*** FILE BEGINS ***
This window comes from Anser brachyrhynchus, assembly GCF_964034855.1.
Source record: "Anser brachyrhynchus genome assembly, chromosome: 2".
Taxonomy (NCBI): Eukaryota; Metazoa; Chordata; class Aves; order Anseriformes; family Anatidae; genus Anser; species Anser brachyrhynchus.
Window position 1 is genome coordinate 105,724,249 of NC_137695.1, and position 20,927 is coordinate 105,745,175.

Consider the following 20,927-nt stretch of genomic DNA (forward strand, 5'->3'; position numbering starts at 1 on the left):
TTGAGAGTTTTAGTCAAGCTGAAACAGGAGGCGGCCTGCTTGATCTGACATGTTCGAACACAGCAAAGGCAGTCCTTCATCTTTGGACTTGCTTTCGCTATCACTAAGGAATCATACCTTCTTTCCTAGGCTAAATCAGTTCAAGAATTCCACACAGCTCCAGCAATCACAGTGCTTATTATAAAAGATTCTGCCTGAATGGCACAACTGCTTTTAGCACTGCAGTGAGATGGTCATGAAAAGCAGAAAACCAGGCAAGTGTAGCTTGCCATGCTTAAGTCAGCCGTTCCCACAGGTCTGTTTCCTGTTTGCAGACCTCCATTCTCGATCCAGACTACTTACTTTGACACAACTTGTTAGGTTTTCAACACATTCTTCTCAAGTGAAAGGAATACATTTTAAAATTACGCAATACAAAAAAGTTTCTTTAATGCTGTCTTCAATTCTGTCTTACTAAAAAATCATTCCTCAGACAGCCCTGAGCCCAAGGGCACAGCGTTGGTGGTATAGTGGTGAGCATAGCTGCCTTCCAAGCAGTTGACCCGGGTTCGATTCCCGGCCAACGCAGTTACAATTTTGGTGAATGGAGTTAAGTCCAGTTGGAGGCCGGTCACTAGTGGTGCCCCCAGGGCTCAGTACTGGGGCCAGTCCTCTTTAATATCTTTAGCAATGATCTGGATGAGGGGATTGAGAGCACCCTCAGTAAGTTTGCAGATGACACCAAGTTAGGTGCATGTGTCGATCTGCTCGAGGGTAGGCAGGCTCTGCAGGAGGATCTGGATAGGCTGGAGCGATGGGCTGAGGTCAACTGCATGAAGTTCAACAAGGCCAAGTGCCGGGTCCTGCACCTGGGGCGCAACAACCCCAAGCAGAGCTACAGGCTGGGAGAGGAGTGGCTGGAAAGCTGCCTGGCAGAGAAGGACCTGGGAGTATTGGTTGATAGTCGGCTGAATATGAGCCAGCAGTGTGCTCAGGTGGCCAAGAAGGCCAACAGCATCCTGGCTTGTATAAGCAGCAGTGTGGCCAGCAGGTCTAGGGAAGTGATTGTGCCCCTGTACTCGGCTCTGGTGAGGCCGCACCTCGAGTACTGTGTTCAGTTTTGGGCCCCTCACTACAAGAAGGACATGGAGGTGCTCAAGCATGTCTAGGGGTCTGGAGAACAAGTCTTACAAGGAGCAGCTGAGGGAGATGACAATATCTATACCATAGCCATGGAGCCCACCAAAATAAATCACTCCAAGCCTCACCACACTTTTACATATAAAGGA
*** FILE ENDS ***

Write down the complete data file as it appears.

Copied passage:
This window comes from Anser brachyrhynchus, assembly GCF_964034855.1.
Source record: "Anser brachyrhynchus genome assembly, chromosome: 2".
Taxonomy (NCBI): Eukaryota; Metazoa; Chordata; class Aves; order Anseriformes; family Anatidae; genus Anser; species Anser brachyrhynchus.
Window position 1 is genome coordinate 105,724,249 of NC_137695.1, and position 20,927 is coordinate 105,745,175.

Consider the following 20,927-nt stretch of genomic DNA (forward strand, 5'->3'; position numbering starts at 1 on the left):
TTGAGAGTTTTAGTCAAGCTGAAACAGGAGGCGGCCTGCTTGATCTGACATGTTCGAACACAGCAAAGGCAGTCCTTCATCTTTGGACTTGCTTTCGCTATCACTAAGGAATCATACCTTCTTTCCTAGGCTAAATCAGTTCAAGAATTCCACACAGCTCCAGCAATCACAGTGCTTATTATAAAAGATTCTGCCTGAATGGCACAACTGCTTTTAGCACTGCAGTGAGATGGTCATGAAAAGCAGAAAACCAGGCAAGTGTAGCTTGCCATGCTTAAGTCAGCCGTTCCCACAGGTCTGTTTCCTGTTTGCAGACCTCCATTCTCGATCCAGACTACTTACTTTGACACAACTTGTTAGGTTTTCAACACATTCTTCTCAAGTGAAAGGAATACATTTTAAAATTACGCAATACAAAAAAGTTTCTTTAATGCTGTCTTCAATTCTGTCTTACTAAAAAATCATTCCTCAGACAGCCCTGAGCCCAAGGGCACAGCGTTGGTGGTATAGTGGTGAGCATAGCTGCCTTCCAAGCAGTTGACCCGGGTTCGATTCCCGGCCAACGCAGTTACAATTTTGGTGAATGGAGTTAAGTCCAGTTGGAGGCCGGTCACTAGTGGTGCCCCCAGGGCTCAGTACTGGGGCCAGTCCTCTTTAATATCTTTAGCAATGATCTGGATGAGGGGATTGAGAGCACCCTCAGTAAGTTTGCAGATGACACCAAGTTAGGTGCATGTGTCGATCTGCTCGAGGGTAGGCAGGCTCTGCAGGAGGATCTGGATAGGCTGGAGCGATGGGCTGAGGTCAACTGCATGAAGTTCAACAAGGCCAAGTGCCGGGTCCTGCACCTGGGGCGCAACAACCCCAAGCAGAGCTACAGGCTGGGAGAGGAGTGGCTGGAAAGCTGCCTGGCAGAGAAGGACCTGGGAGTATTGGTTGATAGTCGGCTGAATATGAGCCAGCAGTGTGCTCAGGTGGCCAAGAAGGCCAACAGCATCCTGGCTTGTATAAGCAGCAGTGTGGCCAGCAGGTCTAGGGAAGTGATTGTGCCCCTGTACTCGGCTCTGGTGAGGCCGCACCTCGAGTACTGTGTTCAGTTTTGGGCCCCTCACTACAAGAAGGACATGGAGGTGCTCAAGCATGTCTAGGGGTCTGGAGAACAAGTCTTACAAGGAGCAGCTGAGGGAGATGACAATATCTATACCATAGCCATGGAGCCCACCAAAATAAATCACTCCAAGCCTCACCACACTTTTACATATAAAGGA